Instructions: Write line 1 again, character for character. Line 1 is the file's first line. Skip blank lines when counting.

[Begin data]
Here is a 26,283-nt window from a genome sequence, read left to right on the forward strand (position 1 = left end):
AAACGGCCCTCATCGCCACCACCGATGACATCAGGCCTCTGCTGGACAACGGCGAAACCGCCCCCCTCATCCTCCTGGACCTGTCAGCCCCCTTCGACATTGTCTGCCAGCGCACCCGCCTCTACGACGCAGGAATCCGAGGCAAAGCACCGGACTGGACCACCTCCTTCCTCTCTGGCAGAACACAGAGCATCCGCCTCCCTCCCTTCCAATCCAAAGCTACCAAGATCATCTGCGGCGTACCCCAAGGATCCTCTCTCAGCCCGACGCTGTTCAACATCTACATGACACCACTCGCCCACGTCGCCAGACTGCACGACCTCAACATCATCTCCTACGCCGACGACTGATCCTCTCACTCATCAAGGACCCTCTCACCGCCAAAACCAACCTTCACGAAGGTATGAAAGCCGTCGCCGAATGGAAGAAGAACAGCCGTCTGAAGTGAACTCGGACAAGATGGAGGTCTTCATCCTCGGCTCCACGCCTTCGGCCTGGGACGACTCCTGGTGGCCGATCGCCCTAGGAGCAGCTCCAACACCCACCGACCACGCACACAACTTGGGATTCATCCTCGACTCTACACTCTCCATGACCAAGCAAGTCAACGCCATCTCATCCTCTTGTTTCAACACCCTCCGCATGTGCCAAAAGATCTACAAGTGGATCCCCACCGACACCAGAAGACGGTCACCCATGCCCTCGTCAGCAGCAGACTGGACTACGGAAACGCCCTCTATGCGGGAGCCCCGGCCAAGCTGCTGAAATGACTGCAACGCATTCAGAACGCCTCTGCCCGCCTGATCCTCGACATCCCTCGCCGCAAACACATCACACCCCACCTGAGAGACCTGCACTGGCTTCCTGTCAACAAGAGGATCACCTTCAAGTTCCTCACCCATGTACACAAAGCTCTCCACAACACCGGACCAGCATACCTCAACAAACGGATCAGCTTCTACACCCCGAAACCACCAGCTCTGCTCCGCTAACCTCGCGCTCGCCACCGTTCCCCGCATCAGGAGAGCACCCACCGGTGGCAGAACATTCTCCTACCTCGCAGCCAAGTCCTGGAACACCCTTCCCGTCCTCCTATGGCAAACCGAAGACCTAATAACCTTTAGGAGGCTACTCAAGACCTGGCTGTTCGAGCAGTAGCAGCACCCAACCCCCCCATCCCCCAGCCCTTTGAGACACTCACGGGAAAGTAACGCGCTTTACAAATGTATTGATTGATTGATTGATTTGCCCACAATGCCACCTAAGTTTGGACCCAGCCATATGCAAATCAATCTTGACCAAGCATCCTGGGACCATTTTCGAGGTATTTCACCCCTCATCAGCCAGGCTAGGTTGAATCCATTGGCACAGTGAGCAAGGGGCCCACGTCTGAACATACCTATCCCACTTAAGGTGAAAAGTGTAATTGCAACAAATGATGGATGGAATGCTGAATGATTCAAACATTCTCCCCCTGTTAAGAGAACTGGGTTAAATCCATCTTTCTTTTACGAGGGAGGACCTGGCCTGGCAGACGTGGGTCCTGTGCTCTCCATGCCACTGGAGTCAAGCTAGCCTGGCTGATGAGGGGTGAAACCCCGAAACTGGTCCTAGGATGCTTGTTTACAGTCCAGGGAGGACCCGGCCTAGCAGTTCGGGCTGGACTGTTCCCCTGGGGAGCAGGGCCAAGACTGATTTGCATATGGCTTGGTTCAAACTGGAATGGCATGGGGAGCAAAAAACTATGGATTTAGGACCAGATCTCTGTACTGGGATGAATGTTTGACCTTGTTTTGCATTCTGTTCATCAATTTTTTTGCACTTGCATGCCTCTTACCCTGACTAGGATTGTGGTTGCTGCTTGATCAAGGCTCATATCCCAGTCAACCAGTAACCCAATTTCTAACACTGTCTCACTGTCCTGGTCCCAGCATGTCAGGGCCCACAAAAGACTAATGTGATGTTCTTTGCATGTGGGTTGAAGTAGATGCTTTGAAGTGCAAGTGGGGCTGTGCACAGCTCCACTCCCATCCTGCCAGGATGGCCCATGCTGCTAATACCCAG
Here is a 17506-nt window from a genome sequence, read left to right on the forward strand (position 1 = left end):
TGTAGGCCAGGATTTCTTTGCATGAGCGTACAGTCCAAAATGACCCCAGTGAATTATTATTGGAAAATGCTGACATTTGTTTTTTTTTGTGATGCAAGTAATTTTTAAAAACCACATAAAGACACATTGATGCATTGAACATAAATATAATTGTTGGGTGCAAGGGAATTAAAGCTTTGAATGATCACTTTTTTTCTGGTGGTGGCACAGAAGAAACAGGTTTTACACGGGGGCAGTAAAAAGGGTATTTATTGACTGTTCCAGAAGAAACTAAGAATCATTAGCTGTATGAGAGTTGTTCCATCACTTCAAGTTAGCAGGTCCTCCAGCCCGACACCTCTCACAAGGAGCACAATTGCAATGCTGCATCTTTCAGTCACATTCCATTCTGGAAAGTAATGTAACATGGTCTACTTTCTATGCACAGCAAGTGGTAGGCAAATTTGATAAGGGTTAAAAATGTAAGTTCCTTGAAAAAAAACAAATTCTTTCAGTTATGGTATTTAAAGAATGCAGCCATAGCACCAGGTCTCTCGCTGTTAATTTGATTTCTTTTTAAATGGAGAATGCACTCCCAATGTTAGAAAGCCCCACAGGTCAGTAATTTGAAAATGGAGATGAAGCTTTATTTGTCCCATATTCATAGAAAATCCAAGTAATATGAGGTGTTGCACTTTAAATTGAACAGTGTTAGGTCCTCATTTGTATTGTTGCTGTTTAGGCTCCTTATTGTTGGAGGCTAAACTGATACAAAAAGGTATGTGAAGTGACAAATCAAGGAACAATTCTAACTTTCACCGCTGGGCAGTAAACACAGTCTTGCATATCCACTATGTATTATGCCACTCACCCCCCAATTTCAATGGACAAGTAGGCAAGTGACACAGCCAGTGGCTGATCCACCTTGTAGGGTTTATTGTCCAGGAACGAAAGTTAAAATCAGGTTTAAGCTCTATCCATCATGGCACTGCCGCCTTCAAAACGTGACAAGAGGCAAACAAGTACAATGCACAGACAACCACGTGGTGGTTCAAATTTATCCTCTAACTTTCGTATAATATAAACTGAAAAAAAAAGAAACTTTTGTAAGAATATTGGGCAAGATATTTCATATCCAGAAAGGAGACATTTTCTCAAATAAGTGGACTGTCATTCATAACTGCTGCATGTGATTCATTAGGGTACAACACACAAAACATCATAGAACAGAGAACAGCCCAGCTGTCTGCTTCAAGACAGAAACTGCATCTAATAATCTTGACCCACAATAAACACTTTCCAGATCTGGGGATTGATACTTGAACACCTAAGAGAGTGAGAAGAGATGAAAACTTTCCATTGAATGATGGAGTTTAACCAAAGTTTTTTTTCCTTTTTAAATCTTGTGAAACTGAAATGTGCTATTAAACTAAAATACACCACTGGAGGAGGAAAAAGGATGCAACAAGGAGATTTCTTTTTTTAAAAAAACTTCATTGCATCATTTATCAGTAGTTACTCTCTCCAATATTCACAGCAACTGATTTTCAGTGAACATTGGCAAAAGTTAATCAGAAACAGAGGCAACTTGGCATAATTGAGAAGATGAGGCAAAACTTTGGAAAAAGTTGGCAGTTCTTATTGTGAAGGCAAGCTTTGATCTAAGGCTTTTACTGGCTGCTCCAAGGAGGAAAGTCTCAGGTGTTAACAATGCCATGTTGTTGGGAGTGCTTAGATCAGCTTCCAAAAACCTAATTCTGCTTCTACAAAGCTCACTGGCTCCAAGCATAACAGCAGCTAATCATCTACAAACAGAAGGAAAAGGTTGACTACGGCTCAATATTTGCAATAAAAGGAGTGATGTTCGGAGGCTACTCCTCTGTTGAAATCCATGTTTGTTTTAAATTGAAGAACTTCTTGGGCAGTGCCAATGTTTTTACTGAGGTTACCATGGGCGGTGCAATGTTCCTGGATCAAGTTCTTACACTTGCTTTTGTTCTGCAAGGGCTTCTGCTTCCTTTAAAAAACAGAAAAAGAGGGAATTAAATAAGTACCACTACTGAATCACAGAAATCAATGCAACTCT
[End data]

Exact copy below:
Here is a 26,283-nt window from a genome sequence, read left to right on the forward strand (position 1 = left end):